How to tell when the pie is done
The pie is ready to take out of the oven when the center is puffed and does not jiggle when nudged. Continue to bake for another 5-10 minutes until it’s ready.
The pie will then settle and flatten as it cools, creating many cracks and ridges all over the surface of the pie. This is due to the layer of cinnamon sugar on top, creating a crackly and flaky crust.
The most important step in this pie recipe
When the pie is baked, allow it to cool for 30 minutes, then transfer to the refrigerator uncovered to chill for at least 2 hours. Don’t skip this step! It’s important to let the very center of the pie to set firm. If you cut into it too soon, the pie will be too thin and runny. That’s why this pie is perfect to make a day ahead because it can chill in the refrigerator overnight.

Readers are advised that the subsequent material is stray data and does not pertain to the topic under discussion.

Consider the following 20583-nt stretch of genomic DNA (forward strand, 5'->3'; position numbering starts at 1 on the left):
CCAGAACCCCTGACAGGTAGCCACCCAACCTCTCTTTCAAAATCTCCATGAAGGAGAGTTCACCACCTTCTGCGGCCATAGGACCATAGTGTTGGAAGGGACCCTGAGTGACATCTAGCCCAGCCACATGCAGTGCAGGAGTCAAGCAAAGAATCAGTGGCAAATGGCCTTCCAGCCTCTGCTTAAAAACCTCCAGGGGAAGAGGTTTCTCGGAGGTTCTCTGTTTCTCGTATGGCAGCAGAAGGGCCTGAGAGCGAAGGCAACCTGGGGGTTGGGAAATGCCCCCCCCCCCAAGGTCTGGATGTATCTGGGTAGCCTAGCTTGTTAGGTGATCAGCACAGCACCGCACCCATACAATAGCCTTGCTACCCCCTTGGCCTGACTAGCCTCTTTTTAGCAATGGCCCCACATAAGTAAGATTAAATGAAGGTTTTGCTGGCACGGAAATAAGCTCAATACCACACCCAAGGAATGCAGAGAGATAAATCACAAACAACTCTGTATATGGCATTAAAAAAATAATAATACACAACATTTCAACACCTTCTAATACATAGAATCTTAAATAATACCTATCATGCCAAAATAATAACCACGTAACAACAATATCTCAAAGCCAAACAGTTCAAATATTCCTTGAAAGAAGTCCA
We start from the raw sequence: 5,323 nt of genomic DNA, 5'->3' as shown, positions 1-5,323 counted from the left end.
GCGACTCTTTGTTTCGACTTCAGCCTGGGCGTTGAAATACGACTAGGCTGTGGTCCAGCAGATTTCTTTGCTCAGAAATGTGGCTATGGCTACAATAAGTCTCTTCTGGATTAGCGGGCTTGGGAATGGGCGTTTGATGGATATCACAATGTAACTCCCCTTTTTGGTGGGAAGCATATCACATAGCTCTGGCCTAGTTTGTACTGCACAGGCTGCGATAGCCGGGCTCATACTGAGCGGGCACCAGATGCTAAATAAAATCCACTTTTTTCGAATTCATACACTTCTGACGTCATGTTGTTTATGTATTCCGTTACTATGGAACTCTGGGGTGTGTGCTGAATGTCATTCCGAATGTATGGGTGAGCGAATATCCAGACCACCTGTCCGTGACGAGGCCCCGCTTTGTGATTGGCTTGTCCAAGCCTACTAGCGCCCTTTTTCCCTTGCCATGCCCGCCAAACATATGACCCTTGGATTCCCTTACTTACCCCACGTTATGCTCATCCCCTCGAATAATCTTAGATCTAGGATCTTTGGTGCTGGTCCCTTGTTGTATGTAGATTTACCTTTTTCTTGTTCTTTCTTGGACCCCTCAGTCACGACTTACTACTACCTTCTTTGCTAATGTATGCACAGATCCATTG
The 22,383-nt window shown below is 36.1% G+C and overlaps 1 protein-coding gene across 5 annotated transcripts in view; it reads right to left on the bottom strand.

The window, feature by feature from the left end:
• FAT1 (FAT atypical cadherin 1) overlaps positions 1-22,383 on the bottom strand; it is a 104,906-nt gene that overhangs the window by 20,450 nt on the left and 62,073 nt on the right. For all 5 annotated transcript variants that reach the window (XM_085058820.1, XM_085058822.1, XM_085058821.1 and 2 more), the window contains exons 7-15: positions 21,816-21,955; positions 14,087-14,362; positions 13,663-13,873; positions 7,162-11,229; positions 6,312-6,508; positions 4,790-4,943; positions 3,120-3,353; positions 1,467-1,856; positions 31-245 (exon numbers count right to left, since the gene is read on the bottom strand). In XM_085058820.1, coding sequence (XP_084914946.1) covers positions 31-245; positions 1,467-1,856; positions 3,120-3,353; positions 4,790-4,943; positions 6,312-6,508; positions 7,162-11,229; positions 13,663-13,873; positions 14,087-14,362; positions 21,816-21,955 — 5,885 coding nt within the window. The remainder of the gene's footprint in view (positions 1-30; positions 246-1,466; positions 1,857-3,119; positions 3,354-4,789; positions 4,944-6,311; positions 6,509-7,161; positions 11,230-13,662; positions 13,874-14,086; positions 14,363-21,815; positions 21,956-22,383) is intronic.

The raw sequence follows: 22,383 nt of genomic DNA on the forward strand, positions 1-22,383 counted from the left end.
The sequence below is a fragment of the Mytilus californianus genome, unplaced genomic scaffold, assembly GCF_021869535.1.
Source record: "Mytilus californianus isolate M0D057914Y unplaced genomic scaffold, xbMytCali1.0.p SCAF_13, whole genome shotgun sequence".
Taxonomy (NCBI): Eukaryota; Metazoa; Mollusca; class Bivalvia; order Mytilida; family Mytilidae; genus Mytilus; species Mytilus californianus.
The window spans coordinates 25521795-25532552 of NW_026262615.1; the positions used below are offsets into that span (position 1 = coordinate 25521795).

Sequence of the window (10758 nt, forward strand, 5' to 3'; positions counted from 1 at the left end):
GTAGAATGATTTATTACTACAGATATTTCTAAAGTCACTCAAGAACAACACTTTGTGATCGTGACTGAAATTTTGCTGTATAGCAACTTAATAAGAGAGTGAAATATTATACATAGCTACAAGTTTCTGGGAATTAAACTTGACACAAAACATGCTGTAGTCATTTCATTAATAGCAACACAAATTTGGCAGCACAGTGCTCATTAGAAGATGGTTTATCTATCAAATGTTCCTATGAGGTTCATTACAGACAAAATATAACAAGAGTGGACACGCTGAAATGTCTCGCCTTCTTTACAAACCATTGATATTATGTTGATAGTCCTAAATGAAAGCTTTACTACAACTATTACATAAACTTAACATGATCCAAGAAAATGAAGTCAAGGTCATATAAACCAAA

How to serve your apple butter pie
Right when you’re ready to serve, top with the whipped cream and pie leaves. Don’t top it with whipped cream and then store it overnight, as the whipped cream may melt all over the pie.
How to store the pie and how long does it keep?
If you have leftovers without any whipped cream on top, you can store the pie in an air tight container at room temperature for up to 3 days. Otherwise, it can keep in the refrigerator for up to 1 week.
For more delicious pie recipes, check out my:
Make sure to tag me @butternutbakery on Instagram and comment below if you make this Apple Butter Pie. To pin this recipe and save it for later, you can use the button on the recipe card or on any of the photos above. Happy baking!Print